When buying hybrid cloud management tools, an organization's unique cloud strategy could limit its choices. Some tools might be missing certain features or take longer to get to production, but fit an operation with limited resources or expertise. On the other hand, there are new and leading-edge products that fill critical gaps in the tool set, but bear startup risks, such as quality.
In addition, some hybrid cloud management tools, such as Red Hat's distribution, are platform-agnostic, while others are tied strongly to a vendor's system.
Here are some general guidelines for choosing hybrid cloud management tools, based on use case and skill set.
Case 1: Hybrid cloud prototype with limited staff and experience
If an IT team is comfortable specifying hardware, it can purchase a private cloud platform from distribution or direct from a vendor such as Supermicro. Most commercial off-the-shelf (COTS) gear will work. Given the scope of skills implied by the hardware, the team should lean toward a suite product, such as Red Hat OpenStack or RightScale, which contain a comprehensive set of tools, are hardware-agnostic and offer ease of use and support capabilities.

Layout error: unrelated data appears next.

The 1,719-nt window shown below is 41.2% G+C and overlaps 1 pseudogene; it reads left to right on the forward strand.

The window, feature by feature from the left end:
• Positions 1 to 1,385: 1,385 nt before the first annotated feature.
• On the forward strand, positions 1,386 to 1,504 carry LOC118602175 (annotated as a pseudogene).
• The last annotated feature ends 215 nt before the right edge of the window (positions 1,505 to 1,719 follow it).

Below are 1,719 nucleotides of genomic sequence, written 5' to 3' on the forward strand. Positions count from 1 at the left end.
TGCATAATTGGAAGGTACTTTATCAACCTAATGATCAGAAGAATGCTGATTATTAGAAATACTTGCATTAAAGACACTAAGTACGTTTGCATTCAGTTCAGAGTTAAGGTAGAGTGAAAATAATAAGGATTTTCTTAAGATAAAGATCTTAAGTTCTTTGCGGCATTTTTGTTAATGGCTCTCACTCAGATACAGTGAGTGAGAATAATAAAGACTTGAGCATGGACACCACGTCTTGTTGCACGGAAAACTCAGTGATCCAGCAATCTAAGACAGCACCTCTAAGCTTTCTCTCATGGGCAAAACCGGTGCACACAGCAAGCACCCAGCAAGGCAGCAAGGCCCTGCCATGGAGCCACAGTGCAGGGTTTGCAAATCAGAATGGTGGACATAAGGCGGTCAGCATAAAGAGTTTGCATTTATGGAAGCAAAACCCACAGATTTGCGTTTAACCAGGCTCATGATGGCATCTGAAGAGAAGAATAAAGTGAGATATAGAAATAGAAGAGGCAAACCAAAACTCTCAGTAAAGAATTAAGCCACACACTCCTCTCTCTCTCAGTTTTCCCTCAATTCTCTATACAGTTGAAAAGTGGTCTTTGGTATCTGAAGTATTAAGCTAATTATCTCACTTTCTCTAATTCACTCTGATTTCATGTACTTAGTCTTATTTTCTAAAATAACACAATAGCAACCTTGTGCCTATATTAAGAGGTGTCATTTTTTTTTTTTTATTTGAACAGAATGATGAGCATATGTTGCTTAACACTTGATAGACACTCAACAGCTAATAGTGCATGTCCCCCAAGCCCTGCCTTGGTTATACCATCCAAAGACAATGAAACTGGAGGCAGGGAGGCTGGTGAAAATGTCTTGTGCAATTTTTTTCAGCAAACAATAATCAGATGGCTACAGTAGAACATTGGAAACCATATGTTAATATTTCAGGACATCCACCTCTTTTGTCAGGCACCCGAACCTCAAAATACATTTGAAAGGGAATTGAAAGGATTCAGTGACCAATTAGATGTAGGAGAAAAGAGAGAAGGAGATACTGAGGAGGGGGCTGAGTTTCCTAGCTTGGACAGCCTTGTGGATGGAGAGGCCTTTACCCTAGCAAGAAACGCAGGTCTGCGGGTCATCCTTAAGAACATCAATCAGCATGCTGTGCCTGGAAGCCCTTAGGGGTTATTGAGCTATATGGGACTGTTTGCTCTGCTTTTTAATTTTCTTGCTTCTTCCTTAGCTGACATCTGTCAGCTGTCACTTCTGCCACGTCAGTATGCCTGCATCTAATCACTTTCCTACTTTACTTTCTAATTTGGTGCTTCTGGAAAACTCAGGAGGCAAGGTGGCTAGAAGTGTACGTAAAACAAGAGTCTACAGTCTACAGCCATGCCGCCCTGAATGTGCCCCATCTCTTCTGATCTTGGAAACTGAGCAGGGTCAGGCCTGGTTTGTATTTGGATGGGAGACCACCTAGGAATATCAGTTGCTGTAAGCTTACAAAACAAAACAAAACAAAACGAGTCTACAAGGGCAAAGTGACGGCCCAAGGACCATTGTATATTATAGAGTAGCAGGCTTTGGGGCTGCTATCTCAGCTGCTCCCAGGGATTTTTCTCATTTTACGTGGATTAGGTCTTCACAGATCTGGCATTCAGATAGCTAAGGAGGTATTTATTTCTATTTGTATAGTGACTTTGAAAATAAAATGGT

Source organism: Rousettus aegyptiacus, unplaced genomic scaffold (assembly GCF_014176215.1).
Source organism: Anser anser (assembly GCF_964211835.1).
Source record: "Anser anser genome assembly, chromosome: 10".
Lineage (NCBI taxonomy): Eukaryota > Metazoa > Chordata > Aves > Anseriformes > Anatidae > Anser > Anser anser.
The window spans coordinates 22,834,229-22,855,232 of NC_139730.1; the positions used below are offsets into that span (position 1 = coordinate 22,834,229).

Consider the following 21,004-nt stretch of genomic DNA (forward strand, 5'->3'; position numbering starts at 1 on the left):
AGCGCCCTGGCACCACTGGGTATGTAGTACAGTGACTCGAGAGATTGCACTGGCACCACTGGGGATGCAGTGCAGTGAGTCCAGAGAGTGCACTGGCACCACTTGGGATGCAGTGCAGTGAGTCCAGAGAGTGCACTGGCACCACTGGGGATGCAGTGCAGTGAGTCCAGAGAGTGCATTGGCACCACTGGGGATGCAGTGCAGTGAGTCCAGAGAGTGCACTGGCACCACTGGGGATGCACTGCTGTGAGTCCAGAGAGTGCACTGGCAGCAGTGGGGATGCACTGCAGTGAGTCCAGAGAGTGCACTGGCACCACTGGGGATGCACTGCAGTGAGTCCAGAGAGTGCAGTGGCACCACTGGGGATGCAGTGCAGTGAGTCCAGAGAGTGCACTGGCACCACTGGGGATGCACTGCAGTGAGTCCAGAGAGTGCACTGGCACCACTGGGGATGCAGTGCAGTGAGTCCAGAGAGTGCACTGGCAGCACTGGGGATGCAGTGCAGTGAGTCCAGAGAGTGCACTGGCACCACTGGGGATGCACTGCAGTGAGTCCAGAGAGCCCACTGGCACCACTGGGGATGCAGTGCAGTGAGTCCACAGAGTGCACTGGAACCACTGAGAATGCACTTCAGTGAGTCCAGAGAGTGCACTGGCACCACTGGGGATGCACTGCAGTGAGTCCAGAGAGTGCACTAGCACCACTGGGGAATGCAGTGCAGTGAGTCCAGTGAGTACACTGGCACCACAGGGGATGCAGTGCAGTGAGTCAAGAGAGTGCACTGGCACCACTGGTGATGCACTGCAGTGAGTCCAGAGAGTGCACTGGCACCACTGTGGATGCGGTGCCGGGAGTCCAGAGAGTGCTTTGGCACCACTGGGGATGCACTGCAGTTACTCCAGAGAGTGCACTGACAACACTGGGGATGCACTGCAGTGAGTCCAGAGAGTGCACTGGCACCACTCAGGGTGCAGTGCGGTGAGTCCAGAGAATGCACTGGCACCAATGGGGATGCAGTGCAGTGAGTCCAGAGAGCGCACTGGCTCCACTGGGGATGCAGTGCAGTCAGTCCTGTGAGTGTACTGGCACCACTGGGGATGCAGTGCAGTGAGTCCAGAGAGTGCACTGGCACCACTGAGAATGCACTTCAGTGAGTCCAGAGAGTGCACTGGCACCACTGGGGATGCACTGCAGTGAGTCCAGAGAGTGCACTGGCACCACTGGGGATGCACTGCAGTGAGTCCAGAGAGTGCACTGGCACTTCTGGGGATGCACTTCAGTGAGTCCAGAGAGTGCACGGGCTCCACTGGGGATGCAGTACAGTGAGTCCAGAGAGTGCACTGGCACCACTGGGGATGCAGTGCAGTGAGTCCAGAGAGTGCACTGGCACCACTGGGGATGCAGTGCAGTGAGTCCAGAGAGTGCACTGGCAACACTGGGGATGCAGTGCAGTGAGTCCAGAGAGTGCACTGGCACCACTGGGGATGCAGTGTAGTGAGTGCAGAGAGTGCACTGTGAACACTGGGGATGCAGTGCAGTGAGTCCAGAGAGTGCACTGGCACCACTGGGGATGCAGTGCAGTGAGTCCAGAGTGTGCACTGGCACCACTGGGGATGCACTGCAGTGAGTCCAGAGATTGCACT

Today's COTS hardware -- whether from traditional original equipment manufacturers or from original design manufacturers ust entering the market -- generally have few problems with cloud platforms such as OpenStack. A more risk-averse team, however, might buy a pre-integrated system from Dell, IBM or Hewlett Packard Enterprise (HPE), with hardware platforms, cloud software stack and a set of basic cloud management tools bundled together. The key is a single point of contact for support, but this comes at a premium.
Bundled products allow teams to round out hybrid cloud management with additional tools, such as cloud security tools from HPE, monitoring tools like Cloudyn, cost analysis tools like Cloudabilty and governance tools like Scalr. For a prototype setup, teams should evaluate a range of these tools to see if they significantly improve ease of use.
Case 2: Experienced team looks to optimize hybrid cloud preproduction
Teams at this stage should look at a wider set of hybrid cloud management tools, and then narrow them down. This group is more likely to buy hardware from distribution or direct from an inexpensive provider, which means a suite product such as Red Hat or RightScale.
The number of platform-agnostic hybrid cloud tools continues to expand. Scalr, which comes with strong support and upgrades, is an option along with CliQr. CliQr was acquired in April 2016 by Cisco. A third vendor is Abiquo, which offers an orchestration suite that includes a central dashboard with a strong GUI and a solid policy toolkit.
The key selling point for these three tools is that they are second-generation products with better ease of use compared to some of the older tools. This feature reduces the need for hand-holding and makes support less of an issue.